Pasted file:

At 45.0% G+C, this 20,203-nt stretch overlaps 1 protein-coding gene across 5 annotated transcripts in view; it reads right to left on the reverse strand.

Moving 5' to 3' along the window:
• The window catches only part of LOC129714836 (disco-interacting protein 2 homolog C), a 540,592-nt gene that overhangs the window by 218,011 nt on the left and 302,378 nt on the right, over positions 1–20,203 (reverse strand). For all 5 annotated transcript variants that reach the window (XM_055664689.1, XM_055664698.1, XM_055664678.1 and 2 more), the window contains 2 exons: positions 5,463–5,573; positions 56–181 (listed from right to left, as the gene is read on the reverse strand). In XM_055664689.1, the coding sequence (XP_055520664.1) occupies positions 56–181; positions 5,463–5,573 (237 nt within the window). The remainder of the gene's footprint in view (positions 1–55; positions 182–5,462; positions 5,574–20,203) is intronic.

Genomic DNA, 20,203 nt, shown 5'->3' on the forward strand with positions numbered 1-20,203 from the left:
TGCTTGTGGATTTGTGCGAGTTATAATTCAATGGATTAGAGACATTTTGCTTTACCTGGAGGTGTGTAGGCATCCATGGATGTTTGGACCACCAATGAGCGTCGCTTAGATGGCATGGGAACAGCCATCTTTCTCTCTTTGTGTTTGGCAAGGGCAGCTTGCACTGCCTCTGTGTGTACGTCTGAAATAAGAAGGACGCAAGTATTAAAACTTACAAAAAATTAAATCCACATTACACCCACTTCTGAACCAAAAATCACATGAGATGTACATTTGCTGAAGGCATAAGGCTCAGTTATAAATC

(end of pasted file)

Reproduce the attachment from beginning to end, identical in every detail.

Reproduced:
At 45.0% G+C, this 20,203-nt stretch overlaps 1 protein-coding gene across 5 annotated transcripts in view; it reads right to left on the reverse strand.

Moving 5' to 3' along the window:
• The window catches only part of LOC129714836 (disco-interacting protein 2 homolog C), a 540,592-nt gene that overhangs the window by 218,011 nt on the left and 302,378 nt on the right, over positions 1–20,203 (reverse strand). For all 5 annotated transcript variants that reach the window (XM_055664689.1, XM_055664698.1, XM_055664678.1 and 2 more), the window contains 2 exons: positions 5,463–5,573; positions 56–181 (listed from right to left, as the gene is read on the reverse strand). In XM_055664689.1, the coding sequence (XP_055520664.1) occupies positions 56–181; positions 5,463–5,573 (237 nt within the window). The remainder of the gene's footprint in view (positions 1–55; positions 182–5,462; positions 5,574–20,203) is intronic.

Genomic DNA, 20,203 nt, shown 5'->3' on the forward strand with positions numbered 1-20,203 from the left:
TGCTTGTGGATTTGTGCGAGTTATAATTCAATGGATTAGAGACATTTTGCTTTACCTGGAGGTGTGTAGGCATCCATGGATGTTTGGACCACCAATGAGCGTCGCTTAGATGGCATGGGAACAGCCATCTTTCTCTCTTTGTGTTTGGCAAGGGCAGCTTGCACTGCCTCTGTGTGTACGTCTGAAATAAGAAGGACGCAAGTATTAAAACTTACAAAAAATTAAATCCACATTACACCCACTTCTGAACCAAAAATCACATGAGATGTACATTTGCTGAAGGCATAAGGCTCAGTTATAAATC